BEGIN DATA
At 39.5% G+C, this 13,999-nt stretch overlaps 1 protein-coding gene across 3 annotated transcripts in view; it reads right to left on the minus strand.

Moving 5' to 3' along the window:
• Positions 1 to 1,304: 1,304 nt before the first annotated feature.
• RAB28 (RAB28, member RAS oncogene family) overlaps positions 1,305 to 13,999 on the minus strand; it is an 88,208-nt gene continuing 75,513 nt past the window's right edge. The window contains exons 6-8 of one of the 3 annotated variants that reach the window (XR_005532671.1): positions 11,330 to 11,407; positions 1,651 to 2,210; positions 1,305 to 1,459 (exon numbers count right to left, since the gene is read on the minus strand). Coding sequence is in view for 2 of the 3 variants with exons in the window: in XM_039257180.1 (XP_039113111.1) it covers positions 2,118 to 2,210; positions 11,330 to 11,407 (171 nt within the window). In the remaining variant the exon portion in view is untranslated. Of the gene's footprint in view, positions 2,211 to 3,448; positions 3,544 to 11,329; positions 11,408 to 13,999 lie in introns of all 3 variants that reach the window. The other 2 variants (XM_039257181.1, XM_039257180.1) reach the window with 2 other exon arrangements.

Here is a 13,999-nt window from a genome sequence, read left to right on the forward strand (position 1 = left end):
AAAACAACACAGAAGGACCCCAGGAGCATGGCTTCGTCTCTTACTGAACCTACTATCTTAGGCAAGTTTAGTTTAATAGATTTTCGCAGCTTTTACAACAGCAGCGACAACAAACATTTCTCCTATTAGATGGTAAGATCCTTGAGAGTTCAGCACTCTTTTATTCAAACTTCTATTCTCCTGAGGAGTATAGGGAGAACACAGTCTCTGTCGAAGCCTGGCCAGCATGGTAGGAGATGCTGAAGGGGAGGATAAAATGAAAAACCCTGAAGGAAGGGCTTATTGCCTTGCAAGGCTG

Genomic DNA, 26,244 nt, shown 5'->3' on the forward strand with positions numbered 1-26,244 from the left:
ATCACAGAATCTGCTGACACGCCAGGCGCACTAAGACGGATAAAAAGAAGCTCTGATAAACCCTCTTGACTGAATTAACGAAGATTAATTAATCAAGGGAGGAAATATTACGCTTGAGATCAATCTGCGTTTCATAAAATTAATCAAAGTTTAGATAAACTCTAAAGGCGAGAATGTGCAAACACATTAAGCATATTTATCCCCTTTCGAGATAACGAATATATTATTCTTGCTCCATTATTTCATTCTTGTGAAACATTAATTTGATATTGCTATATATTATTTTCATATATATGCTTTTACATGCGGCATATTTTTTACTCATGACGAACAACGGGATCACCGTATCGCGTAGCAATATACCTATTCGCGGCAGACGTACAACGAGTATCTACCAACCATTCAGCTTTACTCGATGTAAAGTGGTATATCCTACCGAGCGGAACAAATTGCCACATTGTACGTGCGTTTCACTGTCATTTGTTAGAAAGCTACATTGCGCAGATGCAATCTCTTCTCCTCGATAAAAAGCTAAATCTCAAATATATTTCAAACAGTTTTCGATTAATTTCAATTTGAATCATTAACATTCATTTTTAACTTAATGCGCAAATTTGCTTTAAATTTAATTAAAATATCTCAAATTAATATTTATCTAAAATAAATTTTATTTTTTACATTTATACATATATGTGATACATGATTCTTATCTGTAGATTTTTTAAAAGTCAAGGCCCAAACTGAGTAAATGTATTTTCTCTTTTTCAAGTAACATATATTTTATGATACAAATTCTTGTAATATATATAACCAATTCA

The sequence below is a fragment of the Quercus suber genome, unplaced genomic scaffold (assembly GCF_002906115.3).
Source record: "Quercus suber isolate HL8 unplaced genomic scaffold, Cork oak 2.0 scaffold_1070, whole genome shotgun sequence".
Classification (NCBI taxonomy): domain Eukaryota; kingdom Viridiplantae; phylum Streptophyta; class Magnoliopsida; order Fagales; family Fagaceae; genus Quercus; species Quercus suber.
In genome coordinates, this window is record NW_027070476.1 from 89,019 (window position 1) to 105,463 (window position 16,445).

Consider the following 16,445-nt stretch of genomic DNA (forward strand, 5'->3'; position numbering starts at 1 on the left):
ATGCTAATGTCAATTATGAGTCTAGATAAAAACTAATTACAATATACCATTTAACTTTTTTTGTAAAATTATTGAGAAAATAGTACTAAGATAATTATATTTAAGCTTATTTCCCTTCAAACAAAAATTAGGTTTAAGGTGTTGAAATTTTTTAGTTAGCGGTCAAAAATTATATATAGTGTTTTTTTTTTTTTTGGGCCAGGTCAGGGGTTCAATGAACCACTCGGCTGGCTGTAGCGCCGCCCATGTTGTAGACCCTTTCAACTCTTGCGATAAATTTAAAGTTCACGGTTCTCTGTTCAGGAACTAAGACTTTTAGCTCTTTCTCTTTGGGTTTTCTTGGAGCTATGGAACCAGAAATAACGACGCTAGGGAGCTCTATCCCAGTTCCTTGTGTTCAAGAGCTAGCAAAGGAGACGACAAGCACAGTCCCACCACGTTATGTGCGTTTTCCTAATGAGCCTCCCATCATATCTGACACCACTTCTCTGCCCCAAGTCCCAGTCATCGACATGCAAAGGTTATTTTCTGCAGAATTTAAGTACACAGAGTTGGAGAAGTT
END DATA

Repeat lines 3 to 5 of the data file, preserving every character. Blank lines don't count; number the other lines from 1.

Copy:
• Positions 1 to 1,304: 1,304 nt before the first annotated feature.
• RAB28 (RAB28, member RAS oncogene family) overlaps positions 1,305 to 13,999 on the minus strand; it is an 88,208-nt gene continuing 75,513 nt past the window's right edge. The window contains exons 6-8 of one of the 3 annotated variants that reach the window (XR_005532671.1): positions 11,330 to 11,407; positions 1,651 to 2,210; positions 1,305 to 1,459 (exon numbers count right to left, since the gene is read on the minus strand). Coding sequence is in view for 2 of the 3 variants with exons in the window: in XM_039257180.1 (XP_039113111.1) it covers positions 2,118 to 2,210; positions 11,330 to 11,407 (171 nt within the window). In the remaining variant the exon portion in view is untranslated. Of the gene's footprint in view, positions 2,211 to 3,448; positions 3,544 to 11,329; positions 11,408 to 13,999 lie in introns of all 3 variants that reach the window. The other 2 variants (XM_039257181.1, XM_039257180.1) reach the window with 2 other exon arrangements.

Here is a 13,999-nt window from a genome sequence, read left to right on the forward strand (position 1 = left end):